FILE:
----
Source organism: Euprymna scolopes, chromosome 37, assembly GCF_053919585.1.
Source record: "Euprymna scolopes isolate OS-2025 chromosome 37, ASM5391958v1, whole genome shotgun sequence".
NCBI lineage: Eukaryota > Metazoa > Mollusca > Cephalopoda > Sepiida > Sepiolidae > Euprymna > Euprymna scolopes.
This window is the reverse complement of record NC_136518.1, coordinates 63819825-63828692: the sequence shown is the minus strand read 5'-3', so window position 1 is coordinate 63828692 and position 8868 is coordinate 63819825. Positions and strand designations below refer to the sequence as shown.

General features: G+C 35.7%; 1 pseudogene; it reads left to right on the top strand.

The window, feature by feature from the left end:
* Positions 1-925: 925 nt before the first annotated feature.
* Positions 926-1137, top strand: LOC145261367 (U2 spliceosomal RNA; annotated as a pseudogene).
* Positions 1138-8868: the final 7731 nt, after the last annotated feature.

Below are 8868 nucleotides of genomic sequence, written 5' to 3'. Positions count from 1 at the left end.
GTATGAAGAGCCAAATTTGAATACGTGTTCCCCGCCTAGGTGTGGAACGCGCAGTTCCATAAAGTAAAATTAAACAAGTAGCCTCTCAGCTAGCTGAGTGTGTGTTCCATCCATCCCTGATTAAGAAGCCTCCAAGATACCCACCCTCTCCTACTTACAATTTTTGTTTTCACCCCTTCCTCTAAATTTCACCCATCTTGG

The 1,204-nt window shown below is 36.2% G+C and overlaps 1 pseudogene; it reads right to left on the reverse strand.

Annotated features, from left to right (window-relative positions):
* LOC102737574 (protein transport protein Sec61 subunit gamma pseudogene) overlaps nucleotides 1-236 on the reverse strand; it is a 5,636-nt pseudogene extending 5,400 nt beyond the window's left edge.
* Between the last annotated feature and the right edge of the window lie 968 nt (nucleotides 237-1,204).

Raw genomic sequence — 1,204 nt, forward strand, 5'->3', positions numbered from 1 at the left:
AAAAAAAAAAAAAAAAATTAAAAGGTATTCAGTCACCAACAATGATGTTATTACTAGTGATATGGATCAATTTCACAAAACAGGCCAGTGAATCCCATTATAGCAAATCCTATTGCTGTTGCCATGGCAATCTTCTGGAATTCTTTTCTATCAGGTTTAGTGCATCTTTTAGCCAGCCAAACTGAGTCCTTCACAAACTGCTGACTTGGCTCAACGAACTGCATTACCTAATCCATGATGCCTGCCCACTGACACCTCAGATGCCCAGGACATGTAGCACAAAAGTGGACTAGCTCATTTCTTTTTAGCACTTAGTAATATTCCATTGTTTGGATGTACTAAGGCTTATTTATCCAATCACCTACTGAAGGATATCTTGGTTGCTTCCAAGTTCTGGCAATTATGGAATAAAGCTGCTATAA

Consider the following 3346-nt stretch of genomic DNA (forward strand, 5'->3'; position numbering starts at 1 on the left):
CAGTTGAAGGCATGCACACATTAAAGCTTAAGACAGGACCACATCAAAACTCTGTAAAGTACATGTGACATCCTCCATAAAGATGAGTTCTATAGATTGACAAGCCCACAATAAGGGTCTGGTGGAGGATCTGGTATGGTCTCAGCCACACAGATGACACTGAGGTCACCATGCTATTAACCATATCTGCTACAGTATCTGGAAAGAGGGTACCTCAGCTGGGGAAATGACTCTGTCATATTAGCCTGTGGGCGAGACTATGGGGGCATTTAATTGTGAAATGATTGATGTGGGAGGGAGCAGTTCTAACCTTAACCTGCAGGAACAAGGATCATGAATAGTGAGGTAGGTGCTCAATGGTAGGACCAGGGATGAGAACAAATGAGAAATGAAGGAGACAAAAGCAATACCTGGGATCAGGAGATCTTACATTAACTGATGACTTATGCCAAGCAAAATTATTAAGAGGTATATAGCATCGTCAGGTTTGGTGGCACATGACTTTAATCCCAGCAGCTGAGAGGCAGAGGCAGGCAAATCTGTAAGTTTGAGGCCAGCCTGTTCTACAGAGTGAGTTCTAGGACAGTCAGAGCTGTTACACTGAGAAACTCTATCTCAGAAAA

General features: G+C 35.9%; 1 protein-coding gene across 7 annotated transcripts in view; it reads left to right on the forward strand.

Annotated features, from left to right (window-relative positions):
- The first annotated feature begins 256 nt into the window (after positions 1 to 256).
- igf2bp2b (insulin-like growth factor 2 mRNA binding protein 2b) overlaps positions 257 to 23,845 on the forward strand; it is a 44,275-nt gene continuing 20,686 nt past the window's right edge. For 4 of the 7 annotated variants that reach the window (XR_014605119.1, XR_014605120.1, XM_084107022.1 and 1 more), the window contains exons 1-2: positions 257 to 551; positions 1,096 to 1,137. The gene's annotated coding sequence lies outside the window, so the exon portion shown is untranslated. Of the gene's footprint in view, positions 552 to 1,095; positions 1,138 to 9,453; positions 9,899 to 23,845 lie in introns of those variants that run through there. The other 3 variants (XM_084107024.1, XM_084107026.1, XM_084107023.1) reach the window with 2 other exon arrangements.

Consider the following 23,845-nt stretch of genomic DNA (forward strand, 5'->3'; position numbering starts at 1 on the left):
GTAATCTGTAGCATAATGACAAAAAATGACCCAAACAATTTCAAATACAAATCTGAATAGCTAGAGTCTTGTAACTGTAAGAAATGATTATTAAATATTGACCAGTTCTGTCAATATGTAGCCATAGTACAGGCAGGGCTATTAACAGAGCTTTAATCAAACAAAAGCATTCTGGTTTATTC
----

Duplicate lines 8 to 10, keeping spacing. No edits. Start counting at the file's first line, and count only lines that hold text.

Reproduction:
* Positions 926-1137, top strand: LOC145261367 (U2 spliceosomal RNA; annotated as a pseudogene).
* Positions 1138-8868: the final 7731 nt, after the last annotated feature.

Below are 8868 nucleotides of genomic sequence, written 5' to 3'. Positions count from 1 at the left end.